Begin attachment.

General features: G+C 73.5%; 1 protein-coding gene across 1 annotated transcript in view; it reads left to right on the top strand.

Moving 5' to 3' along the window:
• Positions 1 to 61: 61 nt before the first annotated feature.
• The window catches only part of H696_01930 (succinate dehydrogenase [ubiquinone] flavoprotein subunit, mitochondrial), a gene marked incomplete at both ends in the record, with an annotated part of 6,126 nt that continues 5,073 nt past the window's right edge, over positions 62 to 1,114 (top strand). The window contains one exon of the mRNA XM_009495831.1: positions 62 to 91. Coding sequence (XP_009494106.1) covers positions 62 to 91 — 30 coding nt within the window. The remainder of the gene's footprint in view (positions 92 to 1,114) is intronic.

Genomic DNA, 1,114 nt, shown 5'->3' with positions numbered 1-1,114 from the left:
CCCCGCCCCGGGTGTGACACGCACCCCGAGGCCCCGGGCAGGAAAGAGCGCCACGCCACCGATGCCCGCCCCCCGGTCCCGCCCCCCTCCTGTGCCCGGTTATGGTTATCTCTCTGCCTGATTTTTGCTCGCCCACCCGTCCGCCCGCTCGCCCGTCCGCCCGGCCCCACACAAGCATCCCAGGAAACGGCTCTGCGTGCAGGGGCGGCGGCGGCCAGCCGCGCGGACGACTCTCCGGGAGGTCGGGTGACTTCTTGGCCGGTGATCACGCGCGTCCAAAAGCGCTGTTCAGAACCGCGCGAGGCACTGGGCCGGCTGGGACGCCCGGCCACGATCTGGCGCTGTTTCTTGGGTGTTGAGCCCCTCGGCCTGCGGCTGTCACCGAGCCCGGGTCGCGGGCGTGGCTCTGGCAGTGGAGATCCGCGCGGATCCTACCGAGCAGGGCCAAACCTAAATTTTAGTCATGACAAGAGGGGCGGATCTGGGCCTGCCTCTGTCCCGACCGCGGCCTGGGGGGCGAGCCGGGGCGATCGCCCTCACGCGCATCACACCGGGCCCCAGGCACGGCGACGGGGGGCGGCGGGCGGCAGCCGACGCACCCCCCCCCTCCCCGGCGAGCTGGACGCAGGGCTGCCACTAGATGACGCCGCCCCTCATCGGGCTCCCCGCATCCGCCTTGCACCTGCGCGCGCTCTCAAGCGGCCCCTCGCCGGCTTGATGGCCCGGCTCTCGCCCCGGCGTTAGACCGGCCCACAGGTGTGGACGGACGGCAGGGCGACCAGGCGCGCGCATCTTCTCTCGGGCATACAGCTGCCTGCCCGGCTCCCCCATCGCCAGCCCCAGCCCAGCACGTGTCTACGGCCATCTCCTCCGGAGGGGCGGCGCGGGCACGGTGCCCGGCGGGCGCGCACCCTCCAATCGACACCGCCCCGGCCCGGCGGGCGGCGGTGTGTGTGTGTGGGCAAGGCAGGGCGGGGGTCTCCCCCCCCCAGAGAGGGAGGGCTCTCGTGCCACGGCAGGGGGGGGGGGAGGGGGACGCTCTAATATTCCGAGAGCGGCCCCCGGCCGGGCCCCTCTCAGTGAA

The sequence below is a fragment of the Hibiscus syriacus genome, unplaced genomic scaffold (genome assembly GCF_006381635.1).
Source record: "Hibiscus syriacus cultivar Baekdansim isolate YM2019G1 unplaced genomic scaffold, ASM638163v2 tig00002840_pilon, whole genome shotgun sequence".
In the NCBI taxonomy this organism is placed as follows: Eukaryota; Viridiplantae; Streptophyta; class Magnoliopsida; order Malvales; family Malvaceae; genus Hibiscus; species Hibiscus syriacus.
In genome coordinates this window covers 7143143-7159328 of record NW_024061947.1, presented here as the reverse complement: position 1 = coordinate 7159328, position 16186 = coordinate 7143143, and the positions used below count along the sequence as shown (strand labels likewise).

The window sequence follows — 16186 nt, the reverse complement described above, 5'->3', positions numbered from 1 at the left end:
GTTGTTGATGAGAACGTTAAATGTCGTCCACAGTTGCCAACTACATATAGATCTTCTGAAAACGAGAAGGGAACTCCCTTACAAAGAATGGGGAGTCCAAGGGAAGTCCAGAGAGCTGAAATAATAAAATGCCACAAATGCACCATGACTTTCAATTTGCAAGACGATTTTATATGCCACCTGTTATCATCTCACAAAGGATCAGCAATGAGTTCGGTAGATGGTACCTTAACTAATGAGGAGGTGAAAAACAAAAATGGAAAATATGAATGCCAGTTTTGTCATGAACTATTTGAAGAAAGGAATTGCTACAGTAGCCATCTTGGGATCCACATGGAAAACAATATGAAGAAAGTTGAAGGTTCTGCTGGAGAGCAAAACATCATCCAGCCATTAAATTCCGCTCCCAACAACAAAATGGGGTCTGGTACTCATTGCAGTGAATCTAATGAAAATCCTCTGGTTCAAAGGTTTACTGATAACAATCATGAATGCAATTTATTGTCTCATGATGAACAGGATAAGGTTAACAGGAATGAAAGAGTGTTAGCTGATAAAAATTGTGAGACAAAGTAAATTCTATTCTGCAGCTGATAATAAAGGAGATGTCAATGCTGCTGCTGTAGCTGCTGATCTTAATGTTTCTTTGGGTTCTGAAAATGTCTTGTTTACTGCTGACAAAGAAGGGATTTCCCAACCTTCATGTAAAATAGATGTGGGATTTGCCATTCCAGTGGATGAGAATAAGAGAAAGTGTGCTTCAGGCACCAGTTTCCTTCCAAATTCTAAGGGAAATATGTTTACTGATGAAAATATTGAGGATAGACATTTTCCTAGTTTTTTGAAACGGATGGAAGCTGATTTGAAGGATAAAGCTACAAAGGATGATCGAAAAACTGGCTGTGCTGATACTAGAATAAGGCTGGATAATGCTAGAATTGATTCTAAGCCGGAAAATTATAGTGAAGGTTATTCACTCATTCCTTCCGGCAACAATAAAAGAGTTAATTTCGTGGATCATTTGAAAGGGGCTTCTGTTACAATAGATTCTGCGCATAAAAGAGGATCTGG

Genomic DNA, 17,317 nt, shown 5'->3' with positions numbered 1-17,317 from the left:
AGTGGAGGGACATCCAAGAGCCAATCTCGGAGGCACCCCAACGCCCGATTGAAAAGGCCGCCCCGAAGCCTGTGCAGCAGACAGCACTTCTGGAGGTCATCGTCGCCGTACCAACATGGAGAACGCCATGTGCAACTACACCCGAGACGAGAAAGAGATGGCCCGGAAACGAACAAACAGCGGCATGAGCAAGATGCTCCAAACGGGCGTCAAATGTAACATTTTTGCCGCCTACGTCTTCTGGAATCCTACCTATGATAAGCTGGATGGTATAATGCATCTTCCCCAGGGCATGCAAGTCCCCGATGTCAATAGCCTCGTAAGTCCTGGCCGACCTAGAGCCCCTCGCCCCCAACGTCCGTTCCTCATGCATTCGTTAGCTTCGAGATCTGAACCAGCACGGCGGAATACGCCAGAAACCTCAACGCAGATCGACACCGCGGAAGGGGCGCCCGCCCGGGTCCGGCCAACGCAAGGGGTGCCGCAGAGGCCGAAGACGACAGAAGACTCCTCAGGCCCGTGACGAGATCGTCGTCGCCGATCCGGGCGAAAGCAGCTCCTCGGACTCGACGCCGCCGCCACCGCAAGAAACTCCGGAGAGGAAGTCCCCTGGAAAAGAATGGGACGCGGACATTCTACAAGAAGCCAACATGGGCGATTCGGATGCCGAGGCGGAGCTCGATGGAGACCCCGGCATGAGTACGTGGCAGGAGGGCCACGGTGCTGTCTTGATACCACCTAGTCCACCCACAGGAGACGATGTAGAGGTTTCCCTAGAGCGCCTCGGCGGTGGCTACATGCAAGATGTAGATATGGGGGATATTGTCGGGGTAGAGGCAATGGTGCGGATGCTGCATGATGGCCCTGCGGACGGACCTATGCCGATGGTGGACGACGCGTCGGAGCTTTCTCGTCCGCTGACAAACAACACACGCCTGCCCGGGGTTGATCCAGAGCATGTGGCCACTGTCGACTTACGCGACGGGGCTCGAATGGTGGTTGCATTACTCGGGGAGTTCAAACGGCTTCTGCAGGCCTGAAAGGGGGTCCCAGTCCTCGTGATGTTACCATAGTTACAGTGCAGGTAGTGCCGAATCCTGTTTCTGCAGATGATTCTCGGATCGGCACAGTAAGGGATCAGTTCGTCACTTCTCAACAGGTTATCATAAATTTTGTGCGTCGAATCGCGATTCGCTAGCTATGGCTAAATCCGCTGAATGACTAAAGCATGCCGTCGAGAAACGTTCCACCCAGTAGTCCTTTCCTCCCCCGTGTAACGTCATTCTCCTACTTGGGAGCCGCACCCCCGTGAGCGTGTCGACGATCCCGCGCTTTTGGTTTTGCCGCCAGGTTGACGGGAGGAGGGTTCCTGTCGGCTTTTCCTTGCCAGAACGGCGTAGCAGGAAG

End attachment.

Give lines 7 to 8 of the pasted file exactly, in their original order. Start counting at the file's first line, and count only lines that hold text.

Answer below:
The sequence below is a fragment of the Hibiscus syriacus genome, unplaced genomic scaffold (genome assembly GCF_006381635.1).
Source record: "Hibiscus syriacus cultivar Baekdansim isolate YM2019G1 unplaced genomic scaffold, ASM638163v2 tig00002840_pilon, whole genome shotgun sequence".